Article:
6. The automated method as described in claim 1 wherein the method further includes performing a content comparison of the sets of matching static image frames to determine whether any pair of matched frames should be discarded prior to the comparing step.
7. The automated method as described in claim 6 wherein the content comparison applies a geometric verification algorithm to the sets of matching static image frames.
8. The automated method as described in claim 6 further including discarding one or more pairs of matched static image frames that have been found, by the content comparison, to have been mismatched.
9. The automated method as described in claim 1 wherein the metadata comprises indices of the matching static image frames.
10. The automated method as described in claim 9 wherein the comparing step comprises:
comparing a sort order of the indices of the matching static image frames in the candidate video to a sort order of the indices of the matching static image frames in the source video to determine a difference value, the difference value representing how far each image frame in the candidate video is from its sort order position in the source video; and
computing a sum of the difference values to generate the measure of temporal order match.
11. The automated method as described in claim 1 further including selecting static image frames to be sampled.
12. The automated method as described in claim 11 wherein the selecting step comprises:
selecting a search region representing a portion of the source video or the candidate video;
performing periodic sampling of the frames in the search region;
computing variance and entropy values associated with the frames in the search region; and
identifying the static image frames for sampling based on the computed variance and entropy values.
14. The automated method as described in claim 1 wherein the candidate video is downloaded from an Internet-accessible location.
15. An article comprising a tangible machine-readable medium that stores a program, the program being executable by a machine to perform a method to determine whether each of a set of videos received from one or more Internet-accessible locations is an instance or a variant of a source video, wherein each video comprises a collection of static image frames, the method comprising:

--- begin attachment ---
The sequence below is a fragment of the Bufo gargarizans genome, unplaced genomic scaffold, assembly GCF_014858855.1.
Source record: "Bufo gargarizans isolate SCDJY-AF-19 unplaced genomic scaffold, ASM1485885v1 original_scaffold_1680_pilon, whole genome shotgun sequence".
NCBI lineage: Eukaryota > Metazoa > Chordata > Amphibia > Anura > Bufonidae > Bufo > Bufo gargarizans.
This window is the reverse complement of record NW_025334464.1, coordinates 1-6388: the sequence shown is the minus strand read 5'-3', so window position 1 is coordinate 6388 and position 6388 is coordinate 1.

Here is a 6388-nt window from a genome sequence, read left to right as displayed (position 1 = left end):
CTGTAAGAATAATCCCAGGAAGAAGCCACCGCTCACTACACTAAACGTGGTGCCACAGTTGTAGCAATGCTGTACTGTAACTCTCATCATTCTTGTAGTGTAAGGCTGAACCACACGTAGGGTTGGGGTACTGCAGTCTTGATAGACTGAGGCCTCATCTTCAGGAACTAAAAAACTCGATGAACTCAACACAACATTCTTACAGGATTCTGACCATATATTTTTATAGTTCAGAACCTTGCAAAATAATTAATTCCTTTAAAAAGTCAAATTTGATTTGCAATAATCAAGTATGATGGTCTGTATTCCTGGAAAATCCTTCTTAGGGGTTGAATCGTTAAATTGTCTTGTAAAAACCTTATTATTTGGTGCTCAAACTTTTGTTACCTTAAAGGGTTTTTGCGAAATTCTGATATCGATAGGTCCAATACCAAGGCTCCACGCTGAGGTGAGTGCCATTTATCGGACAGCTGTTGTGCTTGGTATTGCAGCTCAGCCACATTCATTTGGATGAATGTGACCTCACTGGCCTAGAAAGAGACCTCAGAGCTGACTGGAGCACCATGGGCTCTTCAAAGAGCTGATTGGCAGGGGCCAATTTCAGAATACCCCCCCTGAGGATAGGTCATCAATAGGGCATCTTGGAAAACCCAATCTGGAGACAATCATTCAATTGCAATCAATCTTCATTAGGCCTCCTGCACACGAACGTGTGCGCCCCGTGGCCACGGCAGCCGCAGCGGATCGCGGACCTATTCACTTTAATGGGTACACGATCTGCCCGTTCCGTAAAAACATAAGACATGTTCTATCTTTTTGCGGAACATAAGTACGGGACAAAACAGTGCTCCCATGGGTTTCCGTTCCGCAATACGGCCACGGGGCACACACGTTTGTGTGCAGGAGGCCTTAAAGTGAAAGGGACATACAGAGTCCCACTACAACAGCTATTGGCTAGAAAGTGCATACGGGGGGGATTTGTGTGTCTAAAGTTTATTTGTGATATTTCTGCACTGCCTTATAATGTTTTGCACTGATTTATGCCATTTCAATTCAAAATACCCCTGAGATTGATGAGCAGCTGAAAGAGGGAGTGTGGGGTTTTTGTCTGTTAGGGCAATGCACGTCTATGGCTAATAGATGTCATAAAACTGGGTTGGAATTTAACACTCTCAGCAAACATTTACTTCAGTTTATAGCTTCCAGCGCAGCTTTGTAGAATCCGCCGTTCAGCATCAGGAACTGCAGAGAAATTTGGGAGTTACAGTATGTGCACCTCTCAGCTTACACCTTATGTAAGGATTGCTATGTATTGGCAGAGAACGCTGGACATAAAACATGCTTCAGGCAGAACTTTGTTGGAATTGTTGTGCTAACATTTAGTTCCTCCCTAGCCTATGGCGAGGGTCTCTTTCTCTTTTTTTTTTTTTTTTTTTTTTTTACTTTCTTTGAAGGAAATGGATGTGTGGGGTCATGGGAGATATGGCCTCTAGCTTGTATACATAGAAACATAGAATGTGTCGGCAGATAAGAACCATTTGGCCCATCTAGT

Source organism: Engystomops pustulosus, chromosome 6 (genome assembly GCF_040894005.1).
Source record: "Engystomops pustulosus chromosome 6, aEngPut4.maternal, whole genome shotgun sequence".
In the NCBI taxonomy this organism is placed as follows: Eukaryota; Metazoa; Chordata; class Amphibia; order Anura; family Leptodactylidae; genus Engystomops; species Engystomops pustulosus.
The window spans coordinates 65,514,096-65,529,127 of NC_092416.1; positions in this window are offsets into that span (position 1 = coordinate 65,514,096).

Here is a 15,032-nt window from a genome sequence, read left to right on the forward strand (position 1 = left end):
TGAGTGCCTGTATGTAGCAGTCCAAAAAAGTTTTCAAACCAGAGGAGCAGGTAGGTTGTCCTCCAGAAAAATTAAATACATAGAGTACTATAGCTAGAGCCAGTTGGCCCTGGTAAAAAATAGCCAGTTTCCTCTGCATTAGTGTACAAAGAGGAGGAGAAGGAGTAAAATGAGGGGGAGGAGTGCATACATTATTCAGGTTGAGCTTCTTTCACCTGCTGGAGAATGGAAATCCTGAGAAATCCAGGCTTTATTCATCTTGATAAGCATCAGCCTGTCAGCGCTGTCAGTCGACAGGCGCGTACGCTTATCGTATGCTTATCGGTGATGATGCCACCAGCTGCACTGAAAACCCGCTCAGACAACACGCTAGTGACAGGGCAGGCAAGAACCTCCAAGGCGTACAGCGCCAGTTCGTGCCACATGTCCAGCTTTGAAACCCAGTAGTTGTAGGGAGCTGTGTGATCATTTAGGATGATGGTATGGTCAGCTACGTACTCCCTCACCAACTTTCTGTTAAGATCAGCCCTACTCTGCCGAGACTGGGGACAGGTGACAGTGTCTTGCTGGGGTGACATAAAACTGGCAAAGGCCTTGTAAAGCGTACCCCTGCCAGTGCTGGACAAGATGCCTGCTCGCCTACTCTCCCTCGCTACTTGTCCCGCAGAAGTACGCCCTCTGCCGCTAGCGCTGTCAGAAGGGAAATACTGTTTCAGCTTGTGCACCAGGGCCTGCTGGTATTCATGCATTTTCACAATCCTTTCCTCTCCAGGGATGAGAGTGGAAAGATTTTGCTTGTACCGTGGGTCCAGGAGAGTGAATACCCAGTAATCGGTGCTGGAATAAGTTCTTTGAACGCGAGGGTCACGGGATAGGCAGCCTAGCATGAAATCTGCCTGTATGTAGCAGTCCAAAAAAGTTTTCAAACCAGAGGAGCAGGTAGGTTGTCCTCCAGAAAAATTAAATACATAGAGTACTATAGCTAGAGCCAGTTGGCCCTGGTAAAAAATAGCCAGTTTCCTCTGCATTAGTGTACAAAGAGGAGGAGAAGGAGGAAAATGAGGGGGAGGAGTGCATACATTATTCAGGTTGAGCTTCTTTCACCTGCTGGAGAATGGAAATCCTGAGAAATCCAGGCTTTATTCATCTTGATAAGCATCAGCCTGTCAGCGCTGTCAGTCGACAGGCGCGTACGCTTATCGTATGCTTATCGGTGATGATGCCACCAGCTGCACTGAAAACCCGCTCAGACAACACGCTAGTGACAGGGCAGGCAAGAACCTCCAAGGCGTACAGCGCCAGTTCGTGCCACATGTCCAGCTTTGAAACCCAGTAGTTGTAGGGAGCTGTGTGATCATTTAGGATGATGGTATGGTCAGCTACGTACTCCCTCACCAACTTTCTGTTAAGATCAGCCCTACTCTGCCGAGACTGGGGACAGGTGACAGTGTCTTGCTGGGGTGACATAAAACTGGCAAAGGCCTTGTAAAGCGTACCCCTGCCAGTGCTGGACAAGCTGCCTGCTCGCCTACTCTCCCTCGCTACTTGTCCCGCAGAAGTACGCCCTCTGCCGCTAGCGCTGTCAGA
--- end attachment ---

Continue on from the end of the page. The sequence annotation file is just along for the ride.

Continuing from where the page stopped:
receiving the set of videos from one or more Internet-accessible locations;
for each of the candidate videos, performing the following steps:
sampling static image frames from each of the candidate video and the source video;
identifying, using the sampled static image frames, a set of static image frames in the candidate video that match a corresponding set of static image frames in the source video;
comparing metadata associated with the sets of matching static image frames to determine how closely a temporal order of the set of static image frames in the candidate video matches the temporal order of the set of static image frames in the source video; and
based on a measure of temporal order match, classifying the candidate video as a copy of the source video.
16. The article as described in claim 15 wherein the method further includes performing a content comparison of the sets of matching static image frames to determine whether any pair of matched frames should be discarded prior to the comparing step.
17. The article as described in claim 16 wherein the method further includes discarding one or more pairs of matched static image frames that have been found, by the content comparison, to have been mismatched.
18. The article as described in claim 15 wherein the metadata comprises indices of the matching static image frames.
19. The article as described in claim 18 wherein the comparing step of the method further comprises:
comparing a sort order of the indices of the matching static image frames in the candidate video to a sort order of the indices of the matching static image frames in the source video to determine a difference value, the difference value representing how far each image frame in the candidate video is from its sort order position in the source video; and
computing a sum of the difference values to generate the measure of temporal order match.
20. The article as described in claim 15 wherein the method further includes selecting static image frames to be sampled.
21. Apparatus, comprising:
one or more processors;
computer memory holding computer program instructions executed by the one or more processors to provide an automated method to determine whether a candidate video is an instance or a variant of a source video, wherein each video comprises a collection of static image frames, the method comprising:
sampling static image frames from each of the candidate video and the source video;
identifying, using the sampled static image frames and a feature transform executing in a hardware element, a set of static image frames in the candidate video that match a corresponding set of static image frames in the source video;
comparing metadata associated with the sets of matching static image frames to determine how closely a temporal order of the set of static image frames in the candidate video matches the temporal order of the set of static image frames in the source video; and
based on a measure of temporal order match, applying a classification to the candidate video.